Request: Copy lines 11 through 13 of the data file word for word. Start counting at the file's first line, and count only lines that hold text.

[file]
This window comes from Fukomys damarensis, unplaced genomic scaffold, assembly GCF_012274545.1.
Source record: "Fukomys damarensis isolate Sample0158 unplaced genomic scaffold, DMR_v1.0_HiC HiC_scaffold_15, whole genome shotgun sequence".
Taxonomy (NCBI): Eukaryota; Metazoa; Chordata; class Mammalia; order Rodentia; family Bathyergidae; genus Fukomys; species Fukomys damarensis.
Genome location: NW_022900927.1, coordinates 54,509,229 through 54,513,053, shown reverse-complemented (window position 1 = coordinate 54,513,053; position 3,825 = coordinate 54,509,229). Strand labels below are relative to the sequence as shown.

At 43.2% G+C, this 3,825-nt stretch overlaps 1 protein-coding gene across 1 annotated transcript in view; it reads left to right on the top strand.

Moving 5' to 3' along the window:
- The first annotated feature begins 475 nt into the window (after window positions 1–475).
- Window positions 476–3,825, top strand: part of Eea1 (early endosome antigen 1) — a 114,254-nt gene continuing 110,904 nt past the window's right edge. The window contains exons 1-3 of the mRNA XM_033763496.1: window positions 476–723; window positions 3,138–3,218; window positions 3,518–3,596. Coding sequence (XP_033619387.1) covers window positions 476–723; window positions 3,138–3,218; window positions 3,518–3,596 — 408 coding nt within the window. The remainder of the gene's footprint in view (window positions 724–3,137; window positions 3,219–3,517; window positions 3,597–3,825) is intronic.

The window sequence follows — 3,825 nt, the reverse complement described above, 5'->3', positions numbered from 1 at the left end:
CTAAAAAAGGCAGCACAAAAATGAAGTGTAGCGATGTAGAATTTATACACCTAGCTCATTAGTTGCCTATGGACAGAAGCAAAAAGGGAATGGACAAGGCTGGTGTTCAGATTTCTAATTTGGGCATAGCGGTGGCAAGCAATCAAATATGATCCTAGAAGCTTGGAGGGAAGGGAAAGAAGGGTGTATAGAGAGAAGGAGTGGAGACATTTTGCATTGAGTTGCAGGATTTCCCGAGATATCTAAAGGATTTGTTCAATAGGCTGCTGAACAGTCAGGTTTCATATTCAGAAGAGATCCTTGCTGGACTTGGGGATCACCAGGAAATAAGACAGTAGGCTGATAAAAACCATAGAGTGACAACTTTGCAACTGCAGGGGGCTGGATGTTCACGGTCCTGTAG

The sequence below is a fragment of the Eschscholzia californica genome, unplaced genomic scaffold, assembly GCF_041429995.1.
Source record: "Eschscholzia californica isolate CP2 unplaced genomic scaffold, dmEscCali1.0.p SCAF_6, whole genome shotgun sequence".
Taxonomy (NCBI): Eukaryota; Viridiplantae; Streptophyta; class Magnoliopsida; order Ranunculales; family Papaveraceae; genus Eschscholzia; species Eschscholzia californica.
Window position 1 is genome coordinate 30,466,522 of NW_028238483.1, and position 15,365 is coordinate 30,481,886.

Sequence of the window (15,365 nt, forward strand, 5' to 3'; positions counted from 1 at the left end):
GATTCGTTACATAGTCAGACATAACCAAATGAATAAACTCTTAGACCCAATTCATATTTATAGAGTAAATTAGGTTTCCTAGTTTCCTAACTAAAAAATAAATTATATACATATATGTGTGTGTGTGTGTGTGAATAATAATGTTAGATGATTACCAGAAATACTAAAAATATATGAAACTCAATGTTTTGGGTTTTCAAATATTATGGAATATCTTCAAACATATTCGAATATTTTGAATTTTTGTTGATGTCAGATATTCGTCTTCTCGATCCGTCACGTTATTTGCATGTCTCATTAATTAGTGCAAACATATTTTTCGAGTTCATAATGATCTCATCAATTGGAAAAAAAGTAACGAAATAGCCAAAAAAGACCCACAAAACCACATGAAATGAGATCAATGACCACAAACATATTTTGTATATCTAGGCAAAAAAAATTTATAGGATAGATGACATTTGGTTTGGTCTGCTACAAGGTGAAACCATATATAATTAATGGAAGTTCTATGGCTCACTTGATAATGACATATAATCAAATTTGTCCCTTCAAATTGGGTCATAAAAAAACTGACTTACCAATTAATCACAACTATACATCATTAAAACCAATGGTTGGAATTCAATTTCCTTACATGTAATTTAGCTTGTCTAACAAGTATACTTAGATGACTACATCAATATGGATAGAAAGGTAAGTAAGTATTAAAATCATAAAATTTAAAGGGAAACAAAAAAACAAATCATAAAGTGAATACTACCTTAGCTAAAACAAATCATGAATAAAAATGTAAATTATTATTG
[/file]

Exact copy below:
The sequence below is a fragment of the Eschscholzia californica genome, unplaced genomic scaffold, assembly GCF_041429995.1.
Source record: "Eschscholzia californica isolate CP2 unplaced genomic scaffold, dmEscCali1.0.p SCAF_6, whole genome shotgun sequence".
Taxonomy (NCBI): Eukaryota; Viridiplantae; Streptophyta; class Magnoliopsida; order Ranunculales; family Papaveraceae; genus Eschscholzia; species Eschscholzia californica.